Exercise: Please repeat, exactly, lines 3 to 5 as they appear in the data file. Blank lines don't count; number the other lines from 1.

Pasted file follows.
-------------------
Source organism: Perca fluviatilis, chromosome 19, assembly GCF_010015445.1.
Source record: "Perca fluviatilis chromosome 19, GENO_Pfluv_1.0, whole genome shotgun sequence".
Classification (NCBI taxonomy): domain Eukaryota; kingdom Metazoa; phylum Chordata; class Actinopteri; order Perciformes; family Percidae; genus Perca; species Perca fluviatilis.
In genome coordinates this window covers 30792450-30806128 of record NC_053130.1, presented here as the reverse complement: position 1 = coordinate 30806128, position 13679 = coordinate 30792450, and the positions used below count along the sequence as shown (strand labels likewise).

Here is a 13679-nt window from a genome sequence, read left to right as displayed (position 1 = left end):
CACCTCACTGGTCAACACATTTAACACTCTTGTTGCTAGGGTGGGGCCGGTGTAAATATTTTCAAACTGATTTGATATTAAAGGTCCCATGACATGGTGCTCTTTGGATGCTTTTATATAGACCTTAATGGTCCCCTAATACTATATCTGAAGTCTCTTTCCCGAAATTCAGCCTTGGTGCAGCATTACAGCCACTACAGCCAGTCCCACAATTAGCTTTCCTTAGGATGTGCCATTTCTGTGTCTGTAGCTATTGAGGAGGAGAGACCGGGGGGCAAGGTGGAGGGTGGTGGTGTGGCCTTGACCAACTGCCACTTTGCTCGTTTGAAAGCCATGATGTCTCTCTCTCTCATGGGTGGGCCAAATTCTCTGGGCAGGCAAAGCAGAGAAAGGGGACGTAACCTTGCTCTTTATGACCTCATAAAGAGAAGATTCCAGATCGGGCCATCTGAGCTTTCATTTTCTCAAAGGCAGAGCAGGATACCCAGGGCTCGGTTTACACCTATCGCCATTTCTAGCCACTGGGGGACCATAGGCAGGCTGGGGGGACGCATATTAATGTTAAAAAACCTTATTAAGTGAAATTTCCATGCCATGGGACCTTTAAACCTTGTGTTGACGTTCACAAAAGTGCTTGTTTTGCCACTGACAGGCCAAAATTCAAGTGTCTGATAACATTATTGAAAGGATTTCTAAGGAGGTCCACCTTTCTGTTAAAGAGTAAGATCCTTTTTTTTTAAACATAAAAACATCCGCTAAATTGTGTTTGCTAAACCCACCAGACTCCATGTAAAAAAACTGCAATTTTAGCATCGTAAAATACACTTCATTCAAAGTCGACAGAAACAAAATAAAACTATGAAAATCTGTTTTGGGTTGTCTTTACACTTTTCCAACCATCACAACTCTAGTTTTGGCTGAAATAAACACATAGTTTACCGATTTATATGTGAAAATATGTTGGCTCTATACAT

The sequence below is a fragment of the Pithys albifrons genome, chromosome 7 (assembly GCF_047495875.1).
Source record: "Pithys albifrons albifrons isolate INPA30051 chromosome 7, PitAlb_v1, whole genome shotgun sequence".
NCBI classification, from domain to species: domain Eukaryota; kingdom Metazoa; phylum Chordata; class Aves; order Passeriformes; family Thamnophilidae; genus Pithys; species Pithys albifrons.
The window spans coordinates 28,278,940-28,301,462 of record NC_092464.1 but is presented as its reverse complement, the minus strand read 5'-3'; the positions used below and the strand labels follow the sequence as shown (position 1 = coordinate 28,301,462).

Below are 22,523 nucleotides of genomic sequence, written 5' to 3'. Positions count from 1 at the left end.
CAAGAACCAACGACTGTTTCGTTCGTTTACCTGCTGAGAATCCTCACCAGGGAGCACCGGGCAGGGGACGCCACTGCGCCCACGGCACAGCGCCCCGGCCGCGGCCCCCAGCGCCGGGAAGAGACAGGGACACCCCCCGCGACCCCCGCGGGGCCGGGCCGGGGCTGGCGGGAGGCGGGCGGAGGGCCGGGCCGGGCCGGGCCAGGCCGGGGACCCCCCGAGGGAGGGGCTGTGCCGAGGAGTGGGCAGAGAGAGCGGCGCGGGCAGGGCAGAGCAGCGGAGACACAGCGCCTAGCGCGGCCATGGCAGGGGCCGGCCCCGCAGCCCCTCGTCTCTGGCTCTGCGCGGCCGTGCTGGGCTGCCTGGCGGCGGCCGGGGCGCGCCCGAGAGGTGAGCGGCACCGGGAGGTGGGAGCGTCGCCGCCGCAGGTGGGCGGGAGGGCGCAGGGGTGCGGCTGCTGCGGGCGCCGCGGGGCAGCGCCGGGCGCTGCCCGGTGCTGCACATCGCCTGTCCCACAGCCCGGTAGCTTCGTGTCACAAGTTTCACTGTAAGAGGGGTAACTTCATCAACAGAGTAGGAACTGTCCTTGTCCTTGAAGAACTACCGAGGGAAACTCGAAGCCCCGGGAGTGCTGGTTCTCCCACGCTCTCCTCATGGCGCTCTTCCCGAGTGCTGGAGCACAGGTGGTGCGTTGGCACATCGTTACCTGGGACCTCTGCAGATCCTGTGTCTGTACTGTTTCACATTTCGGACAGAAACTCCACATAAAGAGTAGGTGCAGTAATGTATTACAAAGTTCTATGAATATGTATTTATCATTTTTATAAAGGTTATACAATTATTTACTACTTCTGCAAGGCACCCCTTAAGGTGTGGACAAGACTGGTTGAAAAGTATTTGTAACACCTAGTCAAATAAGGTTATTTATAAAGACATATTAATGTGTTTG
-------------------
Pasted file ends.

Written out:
Classification (NCBI taxonomy): domain Eukaryota; kingdom Metazoa; phylum Chordata; class Actinopteri; order Perciformes; family Percidae; genus Perca; species Perca fluviatilis.
In genome coordinates this window covers 30792450-30806128 of record NC_053130.1, presented here as the reverse complement: position 1 = coordinate 30806128, position 13679 = coordinate 30792450, and the positions used below count along the sequence as shown (strand labels likewise).

Here is a 13679-nt window from a genome sequence, read left to right as displayed (position 1 = left end):